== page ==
In Thomas v. Thomas, 2003 CanLII 64346 (ON SC) http://canlii.ca/t/2342w the judgment begins as follows:

The parties in this matrimonial litigation, both with a military background, came to learn that marriage “is a field of battle and not a bed of roses.”
(Ever one for attention to detail, in his footnote the Judge correctly credits this “bed of roses” quote to Robert Louis Stevenson’s, Virginibus Puerisque (1881))

About the parties’ communication skills, the Judge observes:

One week after the wedding, the husband announced that there would be no children of the marriage. And, he told the wife to “not think about accidentally getting pregnant.” She was greatly upset by this and grieved for awhile.

The footnote reads:

It is both sad and remarkable that, prior to the wedding, these highly intelligent people did not discuss if they would have children or what roles each would perform in the marriage or whether the wife would be expected to pursue a career and work outside the home. A marriage licence surely must be the easiest of all licences to obtain.

In the course of chronicling the breakdown of the marriage, he writes:

In July 1990, the husband was transferred to Hamilton, Ontario. Although the wife had taken some time to settle into her life in Germany, she grew to like it and did not want to leave. Nevertheless, there was no choice in the matter and the parties returned to Ontario. Thereafter, the marital temperature never got above freezing. Sexual relations ended.

The footnote to this passage reads:

Like many families, watching rented videotaped movies was part of their lifestyle. However, they each would rent their own movies and watch them separately. Apart from eating, sleeping and breathing they had nothing in common.

On August 5, 2001, while returning from a week-end trip that he and his wife had taken to Kingston (it was a police convention of sorts), the husband announced that he wanted a divorce. Much time and evidence was devoted to this week-end. Apart from wondering why, in the light of the sorry state of the marriage, the husband would extend an invitation to the wife to accompany him and she would accept, all that needs to be said about the trip is that it was extremely unpleasant and acrimonious. I accept the testimony of the wife that, on the way home in their motor vehicle, the husband chronicled all of her shortcomings. She was shocked, hurt and confused.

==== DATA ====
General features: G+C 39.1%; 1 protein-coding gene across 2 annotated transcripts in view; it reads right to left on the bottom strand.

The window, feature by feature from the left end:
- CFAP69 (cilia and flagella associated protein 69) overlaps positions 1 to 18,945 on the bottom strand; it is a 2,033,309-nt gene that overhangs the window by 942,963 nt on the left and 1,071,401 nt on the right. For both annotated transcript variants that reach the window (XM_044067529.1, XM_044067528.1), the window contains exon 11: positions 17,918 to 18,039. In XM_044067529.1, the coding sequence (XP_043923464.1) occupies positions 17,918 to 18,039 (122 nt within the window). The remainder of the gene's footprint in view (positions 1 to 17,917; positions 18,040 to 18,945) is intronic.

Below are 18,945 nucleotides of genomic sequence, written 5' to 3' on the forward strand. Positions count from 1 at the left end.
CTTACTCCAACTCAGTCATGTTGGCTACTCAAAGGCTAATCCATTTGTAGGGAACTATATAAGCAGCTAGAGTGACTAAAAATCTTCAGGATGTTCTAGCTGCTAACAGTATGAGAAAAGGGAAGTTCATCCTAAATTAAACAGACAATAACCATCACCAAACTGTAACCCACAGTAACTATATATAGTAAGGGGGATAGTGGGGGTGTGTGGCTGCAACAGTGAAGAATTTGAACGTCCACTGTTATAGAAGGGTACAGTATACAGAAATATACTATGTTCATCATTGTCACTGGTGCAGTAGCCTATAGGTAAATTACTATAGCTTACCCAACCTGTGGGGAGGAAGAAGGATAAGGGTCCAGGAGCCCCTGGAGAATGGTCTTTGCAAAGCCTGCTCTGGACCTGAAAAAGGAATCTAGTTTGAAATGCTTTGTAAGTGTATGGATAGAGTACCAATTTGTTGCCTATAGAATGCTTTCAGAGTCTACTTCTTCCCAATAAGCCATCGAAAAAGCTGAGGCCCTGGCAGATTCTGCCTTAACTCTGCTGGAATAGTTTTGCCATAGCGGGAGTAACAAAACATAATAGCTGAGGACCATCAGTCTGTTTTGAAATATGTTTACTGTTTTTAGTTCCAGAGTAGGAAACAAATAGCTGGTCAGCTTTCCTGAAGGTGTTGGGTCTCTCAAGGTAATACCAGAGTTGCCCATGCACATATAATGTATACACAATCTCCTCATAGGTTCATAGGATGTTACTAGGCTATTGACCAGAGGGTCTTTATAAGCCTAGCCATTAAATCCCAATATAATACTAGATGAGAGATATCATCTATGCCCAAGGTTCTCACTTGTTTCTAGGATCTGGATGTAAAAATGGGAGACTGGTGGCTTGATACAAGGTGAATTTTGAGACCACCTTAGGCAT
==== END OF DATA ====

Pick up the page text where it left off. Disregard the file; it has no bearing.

Again, the footnote says this:

It is quite amazing that the marriage lasted 14 years. One would have thought that, “The weakest kind of fruit drops earliest to the ground.” (Shakespeare, The Merchant of Venice, Act IV, scene i, line 115.)

For the full text of the decision, see:

Thomas v. Thomas, 2003 CanLII 64346 (ON SC) http://canlii.ca/t/2342w

At Russell Alexander, Family Lawyers our focus is exclusively family law, offering pre-separation legal advice and assisting clients with family related issues including: custody and access, separation agreements, child and spousal support, division of family property, paternity disputes, and enforcement of court orders. For more information, visit us at www.RussellAlexander.com.

15 Best Quips by Justice Quinn in Pirbhai v. Singh

15 Best Quips by Justice Quinn in Pirbhai v. Singh

The Ontario Superior Court of Justice released the 2010 decision of Justice Quinn in the case of Kalinuddin Pirbhai v. Gurnek Singh on May 7th, 2010.

This is another decision filled with wry quips and comments by Justice Quinn. The background and outcome of the Singh decision can be found in earlier blog Quinn’s Quips Continue: More Quips from Mr. Justice Quinn http://bit.ly/l0Tt86

Keeping with the 15 Best Quips format we decided to highlight some of Justice Quinn’s more colourful and pointed comments. Justice Quinn’s judicious use of humor and wry quips continue to provide fodder for bloggers and legal commentators.

Here we go:

1. A friend of a friend is not necessarily your friend.

2. In 1999, the plaintiff was in the market for a used, high-end motor vehicle. A friend of his said that he had a friend who could supply such a vehicle. Ten years, and 31 days of trial, later, that transaction is finally completed. The plaintiff ended up with an expensive bargain.

3. The trial was most notable for revealing the defendant, Gurnek Singh (“Singh”), to be unblinkingly dishonest. He shows no aptitude for the truth; he is without a conscience; he is incorrigible.

4. Singh, on the other hand, is a devious man and an unbelievable witness who will do or say anything to advance his position. He was maddeningly unwilling to respond to the simplest of questions and often had to be asked the same question over and over (no doubt using the time gained to visit his pantry of untruthful answers).

5. Indeed, by the end of the trial, if Singh were to have testified that the world was round, I immediately would have sought membership in the Flat Earth Society.

6. Throughout the trial, I patiently waited for a Phoenix-like moment that might serve to rehabilitate his credibility: it never came. All in all, he was an exasperating witness who told untruths too numerous to catalogue and insulting in their breadth.

7. I feel somewhat responsible for this as I must have done or said something during the trial that caused Singh to believe that I was dim-witted.